Bibliophiles typically keep a list of books they would like or intend to read. This is normal.
I'm a bit backwards. For the past sixteen years, I have kept not a list of books I want to read, but rather a running list of every book I've ever read.
I no longer remember what started this cataloging obsession, just that in the early part of 1996 I opened a file in Word, called it "Books," and listed the 8 or so books I'd already read that year. Then I kept going. For sixteen years. Textbook, comic book, fiction, non-fiction... short of recording the nutrition label on cereal boxes, if I read it, it made the list.
Every entry was identical. Book title (underlined), a dash, author's name, a comma, then dd/mm/yy I finished reading it. If I'd read the book before, I would add, "re-read" in parentheses.
It became a challenge each year to see if I could top the prior year's total number of books read. I believe my best year was 84 books, my worst year 32. I usually averaged somewhere in the low 60's.
Scrolling through the screens was a quick journey through time. There--see the 6-month stretch with all the books on physical archeology? That was when I was considering a master's degree in the field. Then there was the bank of self-help books when I was doing research for Who Moved My Mouse? A Self-Help Book For Cats. There in 2004 I went on a determined bender to read only classics, but threw in the towel after Anna Karenina. (I was over the book and happy to see her jump.) And almost every year kicks off with the newest Stephen King novel.
A few weeks ago, I opened the Word document listing all these books. I had scraps of paper floating around my desk containing updates for the list and I wanted to be done with adding them to the list when it occurred to me that I was no longer deriving any pleasure from tracking my reading habits. It had become a "must do" instead of a "want to do."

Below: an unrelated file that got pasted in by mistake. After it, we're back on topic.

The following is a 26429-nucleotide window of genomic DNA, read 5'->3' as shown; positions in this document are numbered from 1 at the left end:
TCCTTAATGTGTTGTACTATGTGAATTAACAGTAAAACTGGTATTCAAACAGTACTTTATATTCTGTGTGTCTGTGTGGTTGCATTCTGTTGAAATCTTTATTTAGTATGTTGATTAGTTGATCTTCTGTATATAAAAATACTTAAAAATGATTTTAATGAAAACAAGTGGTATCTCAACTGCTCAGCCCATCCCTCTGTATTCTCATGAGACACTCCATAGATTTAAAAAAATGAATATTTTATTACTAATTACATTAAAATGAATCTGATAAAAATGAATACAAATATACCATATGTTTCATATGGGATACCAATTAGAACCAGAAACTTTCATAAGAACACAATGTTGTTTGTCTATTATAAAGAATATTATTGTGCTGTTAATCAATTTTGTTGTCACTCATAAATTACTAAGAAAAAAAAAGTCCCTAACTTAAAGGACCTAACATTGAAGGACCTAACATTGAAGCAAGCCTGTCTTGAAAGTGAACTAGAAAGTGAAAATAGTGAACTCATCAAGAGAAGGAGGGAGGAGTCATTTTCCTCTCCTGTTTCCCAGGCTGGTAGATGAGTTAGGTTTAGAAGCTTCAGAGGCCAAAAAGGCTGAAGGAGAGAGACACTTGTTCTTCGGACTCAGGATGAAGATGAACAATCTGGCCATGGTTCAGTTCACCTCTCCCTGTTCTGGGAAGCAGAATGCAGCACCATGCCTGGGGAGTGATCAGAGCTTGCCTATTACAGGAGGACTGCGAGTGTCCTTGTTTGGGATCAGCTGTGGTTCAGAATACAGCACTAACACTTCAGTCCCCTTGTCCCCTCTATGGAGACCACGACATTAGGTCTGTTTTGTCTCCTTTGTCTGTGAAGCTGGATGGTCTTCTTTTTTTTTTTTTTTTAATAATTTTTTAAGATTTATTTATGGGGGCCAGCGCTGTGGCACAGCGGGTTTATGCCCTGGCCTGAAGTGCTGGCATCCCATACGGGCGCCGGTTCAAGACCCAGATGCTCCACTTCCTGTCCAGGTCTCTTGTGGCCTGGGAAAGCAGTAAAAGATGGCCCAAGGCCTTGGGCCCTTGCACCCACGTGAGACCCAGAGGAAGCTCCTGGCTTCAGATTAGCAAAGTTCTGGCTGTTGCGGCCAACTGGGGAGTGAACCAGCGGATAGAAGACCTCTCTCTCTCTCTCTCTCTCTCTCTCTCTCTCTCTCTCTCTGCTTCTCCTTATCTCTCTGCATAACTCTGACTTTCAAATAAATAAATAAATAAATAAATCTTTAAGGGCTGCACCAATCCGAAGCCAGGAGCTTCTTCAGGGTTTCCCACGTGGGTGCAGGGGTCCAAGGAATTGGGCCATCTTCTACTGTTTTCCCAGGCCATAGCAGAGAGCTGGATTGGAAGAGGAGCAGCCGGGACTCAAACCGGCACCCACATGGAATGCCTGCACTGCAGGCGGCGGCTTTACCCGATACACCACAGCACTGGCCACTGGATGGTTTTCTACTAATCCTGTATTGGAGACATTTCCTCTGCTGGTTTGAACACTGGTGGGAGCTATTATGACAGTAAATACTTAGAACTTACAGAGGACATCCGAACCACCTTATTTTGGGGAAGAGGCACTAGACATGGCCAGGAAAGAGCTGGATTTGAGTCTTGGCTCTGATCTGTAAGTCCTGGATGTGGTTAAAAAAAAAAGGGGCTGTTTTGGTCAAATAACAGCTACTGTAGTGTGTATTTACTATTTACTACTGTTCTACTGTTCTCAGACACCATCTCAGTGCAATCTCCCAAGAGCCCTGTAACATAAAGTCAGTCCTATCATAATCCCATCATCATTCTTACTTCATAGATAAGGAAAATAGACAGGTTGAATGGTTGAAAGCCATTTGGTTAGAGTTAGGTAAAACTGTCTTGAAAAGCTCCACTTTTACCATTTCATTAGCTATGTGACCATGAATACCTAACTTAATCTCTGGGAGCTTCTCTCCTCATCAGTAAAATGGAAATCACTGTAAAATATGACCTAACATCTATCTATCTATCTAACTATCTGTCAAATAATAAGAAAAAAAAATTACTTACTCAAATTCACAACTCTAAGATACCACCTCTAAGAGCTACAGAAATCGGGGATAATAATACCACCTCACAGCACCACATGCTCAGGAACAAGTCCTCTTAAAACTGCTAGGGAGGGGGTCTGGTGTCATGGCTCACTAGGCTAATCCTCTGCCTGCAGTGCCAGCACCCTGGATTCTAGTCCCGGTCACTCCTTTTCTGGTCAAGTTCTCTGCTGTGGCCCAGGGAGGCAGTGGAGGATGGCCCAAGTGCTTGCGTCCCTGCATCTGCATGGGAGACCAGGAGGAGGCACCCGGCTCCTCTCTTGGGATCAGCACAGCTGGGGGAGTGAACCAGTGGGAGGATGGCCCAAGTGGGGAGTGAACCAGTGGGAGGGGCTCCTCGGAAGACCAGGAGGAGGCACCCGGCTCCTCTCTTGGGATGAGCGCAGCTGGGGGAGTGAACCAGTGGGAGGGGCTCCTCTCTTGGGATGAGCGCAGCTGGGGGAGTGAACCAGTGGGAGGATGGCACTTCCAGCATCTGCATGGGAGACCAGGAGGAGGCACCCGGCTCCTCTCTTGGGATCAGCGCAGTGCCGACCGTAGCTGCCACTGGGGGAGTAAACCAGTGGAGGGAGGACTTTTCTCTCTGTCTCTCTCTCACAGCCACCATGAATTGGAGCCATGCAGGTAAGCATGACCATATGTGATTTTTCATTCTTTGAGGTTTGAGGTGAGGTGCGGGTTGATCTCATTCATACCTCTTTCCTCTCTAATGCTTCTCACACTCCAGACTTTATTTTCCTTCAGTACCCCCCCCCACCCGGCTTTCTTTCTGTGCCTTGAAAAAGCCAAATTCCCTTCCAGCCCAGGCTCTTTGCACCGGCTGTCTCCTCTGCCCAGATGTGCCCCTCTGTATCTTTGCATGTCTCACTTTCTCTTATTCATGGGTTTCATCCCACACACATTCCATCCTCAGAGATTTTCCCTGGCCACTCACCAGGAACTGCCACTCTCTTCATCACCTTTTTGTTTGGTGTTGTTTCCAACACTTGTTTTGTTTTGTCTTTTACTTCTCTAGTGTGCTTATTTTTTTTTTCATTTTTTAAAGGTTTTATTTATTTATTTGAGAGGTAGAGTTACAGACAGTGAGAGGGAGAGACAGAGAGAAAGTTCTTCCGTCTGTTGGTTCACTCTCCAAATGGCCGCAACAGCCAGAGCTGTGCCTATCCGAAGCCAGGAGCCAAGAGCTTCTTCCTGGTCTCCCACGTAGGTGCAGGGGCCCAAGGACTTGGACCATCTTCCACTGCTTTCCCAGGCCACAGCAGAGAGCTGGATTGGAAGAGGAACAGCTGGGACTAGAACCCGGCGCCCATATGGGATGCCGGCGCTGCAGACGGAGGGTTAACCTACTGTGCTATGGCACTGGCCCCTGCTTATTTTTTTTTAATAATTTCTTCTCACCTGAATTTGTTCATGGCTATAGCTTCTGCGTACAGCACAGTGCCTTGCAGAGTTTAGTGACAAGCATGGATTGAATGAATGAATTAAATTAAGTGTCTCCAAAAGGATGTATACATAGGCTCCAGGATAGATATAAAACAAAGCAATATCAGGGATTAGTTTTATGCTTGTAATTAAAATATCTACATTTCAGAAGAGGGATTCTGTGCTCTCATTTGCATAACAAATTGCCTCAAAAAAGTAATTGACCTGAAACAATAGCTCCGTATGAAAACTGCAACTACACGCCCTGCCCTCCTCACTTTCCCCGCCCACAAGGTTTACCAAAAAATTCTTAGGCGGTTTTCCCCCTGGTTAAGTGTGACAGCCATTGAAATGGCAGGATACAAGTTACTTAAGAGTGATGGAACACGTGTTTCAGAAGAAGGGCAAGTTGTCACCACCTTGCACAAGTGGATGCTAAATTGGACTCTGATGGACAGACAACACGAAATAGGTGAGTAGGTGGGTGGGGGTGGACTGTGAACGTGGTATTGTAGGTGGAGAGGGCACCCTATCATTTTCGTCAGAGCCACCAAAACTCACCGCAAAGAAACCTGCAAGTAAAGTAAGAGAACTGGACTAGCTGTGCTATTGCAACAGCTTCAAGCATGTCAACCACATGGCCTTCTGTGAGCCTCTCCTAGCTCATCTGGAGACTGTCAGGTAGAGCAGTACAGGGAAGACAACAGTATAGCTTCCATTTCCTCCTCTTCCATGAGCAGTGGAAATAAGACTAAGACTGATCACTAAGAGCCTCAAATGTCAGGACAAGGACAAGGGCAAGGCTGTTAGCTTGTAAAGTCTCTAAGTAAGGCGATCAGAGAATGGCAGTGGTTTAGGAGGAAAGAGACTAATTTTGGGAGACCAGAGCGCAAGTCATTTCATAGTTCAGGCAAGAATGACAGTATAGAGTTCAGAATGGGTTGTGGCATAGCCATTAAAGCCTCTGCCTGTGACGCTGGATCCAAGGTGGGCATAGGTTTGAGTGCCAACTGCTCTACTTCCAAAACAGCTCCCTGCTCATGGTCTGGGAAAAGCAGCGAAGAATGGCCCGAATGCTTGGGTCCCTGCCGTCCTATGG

And just like that, I was done. I closed the Word document, threw away the scraps of paper, and haven't looked at it since.
It's liberating. It may seem obvious to not do something you don't want to do that is, after all, non-essential, but c'mon--we're talking 16 years here. I'd considered stopping before but it seemed a waste of all the effort I'd put into keeping the list in the first place. Plus, didn't I enjoy scrolling back through the lists? Wouldn't it be fun thirty years from now to be able to see where my focus and interests were at age 41?
Eh. Not so much.
Lately I've been taking a hard look at all the "must do's" in life and re-evaluating whether or not they're working for me. I consider letting go of "the list" a small but significant victory.
It's going to be a wild year!